Ninja: Fist of Fire

Ninja: Fist of Fire

Posted by Josh Samford On December - 18 - 2013

Ninja: Fist of Fire (1974)
Director: Wong Tin Lam
Writers: Ni Kuang
Starring: Cheung Ching-Ching, Thompson Kao, Tony Liu, Jason Pai, and Ang Saan



The Plot: Keeping the story to its barest of elements, Ninja: Fist of Fire details the story of a royal prince who is being transported via a military envoy. The envoy is soon attacked by a rebellious group who want to capture the young prince for their own gains. Thankfully, the prince hides underneath some dead bodies and manages to escape. The rest of the film details the rivaling factions who are hoping to get their hands on this young man.


The Review
It doesn’t always prove to be the case, but whenever I spot a kung fu film from the seventies and it has a title that makes it sound like it’ll be nonstop fan service, I tend to put my defenses up. This is almost always a trick by the American marketers who wanted to sell their movie as whatever sensational fad was happening at the time. For martial arts cinema, this was often achieved by throwing “ninja” into the title. Nothing was easier to sell during the eighties than ninjas, and for many of us out there, we are still enticed by these magical warriors of the night. However, if you picked up a cheap Taiwanese action film during the eighties and it had “ninja” in the title, you were probably walking away disappointed. You were also probably walking away with a Godfrey Ho vehicle, but that’s an entirely different story. After ten minutes of wuxia-style swordplay and acrobatics, I knew everything that I needed to know about Ninja: Fist of Fire. This film, of course, has nothing to with its title. Sometimes, though, you get lucky and the movie underneath the title is still worth checking out. Unfortunately, with Ninja: Fist of Fire, what lays beneath the ridiculous marketing from US distributors is not something worth revealing.

Also known as Fingers That Kill, Ninja: Fist of Fire has about as much to do with ninjas as it does giant kaiju squirrels. That is to say, there are no ninjas in this movie. There’s not even a Japanese element that could be construed as being ninja related. Is this a reason to dislike this movie? No, not at all. There’s plenty more to dislike about this flick. Ninety minutes that can feel like forever, Ninja: Fist of Fire is a wuxia title that is chock full of varying subplots and extraneous characters who we ultimately do not care about. One of Ni Kuang’s greatest shortcomings as a writer has been his convoluted plots. As a man with over 400 film scripts under his belt, one would almost expect his work to be overtly simple, but that isn’t always the case. As is the situation with Ninja: Fist of Fire, the plot is filled to the brim with twists, turns, and a truck load of characters. Despite this plentiful cast, audience members will have a hard time remembering even one name from the group.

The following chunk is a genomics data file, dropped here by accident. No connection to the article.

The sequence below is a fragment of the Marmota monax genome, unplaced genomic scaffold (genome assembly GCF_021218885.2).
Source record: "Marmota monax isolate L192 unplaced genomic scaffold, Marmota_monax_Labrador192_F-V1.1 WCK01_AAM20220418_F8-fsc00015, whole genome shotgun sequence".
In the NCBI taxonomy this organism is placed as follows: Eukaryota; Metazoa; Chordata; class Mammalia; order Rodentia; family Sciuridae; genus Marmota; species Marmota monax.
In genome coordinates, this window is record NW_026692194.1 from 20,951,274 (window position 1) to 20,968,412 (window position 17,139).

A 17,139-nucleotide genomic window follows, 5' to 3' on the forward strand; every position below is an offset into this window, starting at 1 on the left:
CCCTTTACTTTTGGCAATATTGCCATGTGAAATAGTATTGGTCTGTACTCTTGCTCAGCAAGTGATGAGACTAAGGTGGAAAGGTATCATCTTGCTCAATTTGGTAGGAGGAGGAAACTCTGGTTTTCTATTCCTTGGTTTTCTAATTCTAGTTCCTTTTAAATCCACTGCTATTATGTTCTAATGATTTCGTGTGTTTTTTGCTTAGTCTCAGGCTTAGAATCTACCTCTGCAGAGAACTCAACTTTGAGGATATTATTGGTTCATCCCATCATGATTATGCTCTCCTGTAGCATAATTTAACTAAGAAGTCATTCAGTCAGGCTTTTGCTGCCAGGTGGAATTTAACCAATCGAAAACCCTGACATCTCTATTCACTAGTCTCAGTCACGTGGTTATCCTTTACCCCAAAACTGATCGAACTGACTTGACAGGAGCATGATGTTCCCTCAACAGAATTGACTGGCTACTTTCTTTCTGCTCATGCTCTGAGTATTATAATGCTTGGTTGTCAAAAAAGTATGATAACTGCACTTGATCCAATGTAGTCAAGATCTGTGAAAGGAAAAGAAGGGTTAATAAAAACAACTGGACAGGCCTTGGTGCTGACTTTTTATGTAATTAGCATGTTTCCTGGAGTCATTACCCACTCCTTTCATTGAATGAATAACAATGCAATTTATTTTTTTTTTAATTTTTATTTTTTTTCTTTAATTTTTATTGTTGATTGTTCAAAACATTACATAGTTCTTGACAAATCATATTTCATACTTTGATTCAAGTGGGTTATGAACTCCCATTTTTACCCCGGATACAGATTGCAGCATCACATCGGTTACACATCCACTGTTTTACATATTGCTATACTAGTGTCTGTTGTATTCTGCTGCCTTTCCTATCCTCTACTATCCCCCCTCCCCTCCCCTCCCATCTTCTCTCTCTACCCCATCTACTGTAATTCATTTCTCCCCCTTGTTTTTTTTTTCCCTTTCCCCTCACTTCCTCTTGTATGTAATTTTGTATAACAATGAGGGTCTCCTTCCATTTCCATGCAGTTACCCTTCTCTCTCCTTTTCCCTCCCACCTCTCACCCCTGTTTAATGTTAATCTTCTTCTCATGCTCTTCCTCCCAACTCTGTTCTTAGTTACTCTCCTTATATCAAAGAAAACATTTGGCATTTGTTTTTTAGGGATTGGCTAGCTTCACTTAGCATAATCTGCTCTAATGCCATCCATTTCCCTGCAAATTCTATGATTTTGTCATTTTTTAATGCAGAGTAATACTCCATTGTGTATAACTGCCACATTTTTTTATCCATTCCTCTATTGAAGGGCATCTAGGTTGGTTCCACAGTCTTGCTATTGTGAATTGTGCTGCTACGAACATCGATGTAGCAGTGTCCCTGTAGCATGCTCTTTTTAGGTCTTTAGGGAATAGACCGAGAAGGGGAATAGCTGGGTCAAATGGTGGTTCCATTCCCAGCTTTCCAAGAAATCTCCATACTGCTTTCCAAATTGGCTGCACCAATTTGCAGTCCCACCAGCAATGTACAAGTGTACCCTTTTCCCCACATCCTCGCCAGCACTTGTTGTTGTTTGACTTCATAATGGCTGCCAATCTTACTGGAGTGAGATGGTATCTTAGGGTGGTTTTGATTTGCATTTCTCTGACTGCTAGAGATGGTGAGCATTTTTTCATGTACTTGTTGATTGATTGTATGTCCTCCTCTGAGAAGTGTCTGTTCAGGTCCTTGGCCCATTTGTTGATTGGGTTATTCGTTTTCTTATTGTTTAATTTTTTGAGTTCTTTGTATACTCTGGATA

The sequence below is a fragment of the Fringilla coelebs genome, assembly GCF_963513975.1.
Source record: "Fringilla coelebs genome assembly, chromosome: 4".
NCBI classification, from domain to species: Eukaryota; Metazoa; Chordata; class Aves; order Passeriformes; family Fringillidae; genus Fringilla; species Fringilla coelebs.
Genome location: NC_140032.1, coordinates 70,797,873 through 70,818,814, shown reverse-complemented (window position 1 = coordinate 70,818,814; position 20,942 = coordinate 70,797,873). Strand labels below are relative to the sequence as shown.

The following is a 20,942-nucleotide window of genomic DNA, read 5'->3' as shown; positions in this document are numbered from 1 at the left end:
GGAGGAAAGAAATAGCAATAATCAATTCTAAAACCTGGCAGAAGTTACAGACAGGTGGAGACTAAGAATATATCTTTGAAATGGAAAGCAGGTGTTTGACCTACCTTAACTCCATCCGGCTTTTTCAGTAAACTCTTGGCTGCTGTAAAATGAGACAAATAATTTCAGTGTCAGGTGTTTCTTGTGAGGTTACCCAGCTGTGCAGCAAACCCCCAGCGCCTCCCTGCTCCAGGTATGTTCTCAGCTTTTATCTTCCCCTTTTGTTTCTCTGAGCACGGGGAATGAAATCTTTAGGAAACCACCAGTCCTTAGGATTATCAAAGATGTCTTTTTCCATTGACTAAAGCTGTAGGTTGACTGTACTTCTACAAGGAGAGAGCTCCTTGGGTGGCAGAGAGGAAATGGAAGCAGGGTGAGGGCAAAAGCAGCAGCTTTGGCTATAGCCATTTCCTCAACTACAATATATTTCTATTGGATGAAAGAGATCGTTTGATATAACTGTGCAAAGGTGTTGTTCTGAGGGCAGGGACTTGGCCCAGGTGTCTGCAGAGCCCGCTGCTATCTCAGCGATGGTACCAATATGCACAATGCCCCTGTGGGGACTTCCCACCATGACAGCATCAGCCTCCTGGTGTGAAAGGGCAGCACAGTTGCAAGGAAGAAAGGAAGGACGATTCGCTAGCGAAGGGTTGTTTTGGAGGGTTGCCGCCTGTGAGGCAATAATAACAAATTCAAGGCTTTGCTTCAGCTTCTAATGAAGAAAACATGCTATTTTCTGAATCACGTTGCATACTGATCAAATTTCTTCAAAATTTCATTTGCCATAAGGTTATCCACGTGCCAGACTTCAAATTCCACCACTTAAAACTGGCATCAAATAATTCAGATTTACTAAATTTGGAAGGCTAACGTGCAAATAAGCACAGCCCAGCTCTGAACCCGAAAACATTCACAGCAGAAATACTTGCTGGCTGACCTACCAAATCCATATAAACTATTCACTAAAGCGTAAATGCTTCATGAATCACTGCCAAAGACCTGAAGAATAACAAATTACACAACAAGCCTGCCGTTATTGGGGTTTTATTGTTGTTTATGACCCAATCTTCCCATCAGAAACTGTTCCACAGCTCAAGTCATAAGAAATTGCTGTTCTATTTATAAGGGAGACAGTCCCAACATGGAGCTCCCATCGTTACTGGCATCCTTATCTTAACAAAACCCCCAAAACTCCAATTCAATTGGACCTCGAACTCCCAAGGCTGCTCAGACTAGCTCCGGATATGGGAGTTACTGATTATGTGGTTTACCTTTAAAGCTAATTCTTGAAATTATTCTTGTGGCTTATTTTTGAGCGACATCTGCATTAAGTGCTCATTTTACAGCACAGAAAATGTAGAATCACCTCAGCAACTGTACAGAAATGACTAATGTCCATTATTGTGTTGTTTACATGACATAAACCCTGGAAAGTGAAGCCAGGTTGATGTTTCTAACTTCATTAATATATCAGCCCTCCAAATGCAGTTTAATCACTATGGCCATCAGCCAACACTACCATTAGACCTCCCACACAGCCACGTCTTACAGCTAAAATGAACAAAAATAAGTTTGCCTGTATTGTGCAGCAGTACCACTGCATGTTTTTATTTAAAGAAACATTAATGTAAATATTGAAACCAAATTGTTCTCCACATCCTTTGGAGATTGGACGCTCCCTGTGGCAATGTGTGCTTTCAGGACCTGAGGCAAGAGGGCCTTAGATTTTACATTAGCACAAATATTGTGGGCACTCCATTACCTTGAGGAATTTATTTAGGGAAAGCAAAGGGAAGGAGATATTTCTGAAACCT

The movie, while it does seem to have some kind of a cohesive narrative, is rather hard to keep up with. Some characters dress and look alike, but their devotion to the prince might be completely opposite to one another. Early in the movie we are introduced to a character who seems as if he is going to be the main protagonist, but ultimately he only becomes pertinent to the plot during the third act where this character does a 180 degree turn around. Unfortunately, this is a film that seems to be filled with secondary characters and few actual stars. The female protagonist, the warrior who sets out in search of the prince, is decent in her role and she ultimately holds the film together. She also does fairly well in the fight scenes, but she doesn’t light the screen on fire. However, the fact that she makes the choreography seem graceful puts her leaps and bounds ahead of the rest of the cast.

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The actual fighting within the movie is sparse and only interesting if you are into swordplay and exaggerated physical feats within your martial arts movies. Even still, a lot of this seems rather mundane. Many of the actors lack much in terms of physicality. Some cast members are more adept than others, but there are some actors here that could have used a bit more time preparing for their roles. Still, if I am to commend anything about the movie, it would be the performances of the cast members. While they may not be natural athletes, most do well with the drama produced in the film. Sure, the story is nearly impossible to keep up with, but it doesn’t change the fact that the actors are brimming with confidence when needed and appear to be having a good time while pretending to be superheroes.


The Conclusion
Overall, there’s very little to enjoy within this film. Granted, it’s not the worst kung fu flick I might run into this month, but it lacks so much. Simply put, it is not an interesting film and should easily be passed up. However, it still gets a two out of five for the fun costumes, performances, and overall decor. This is not a movie worth revisiting, though.




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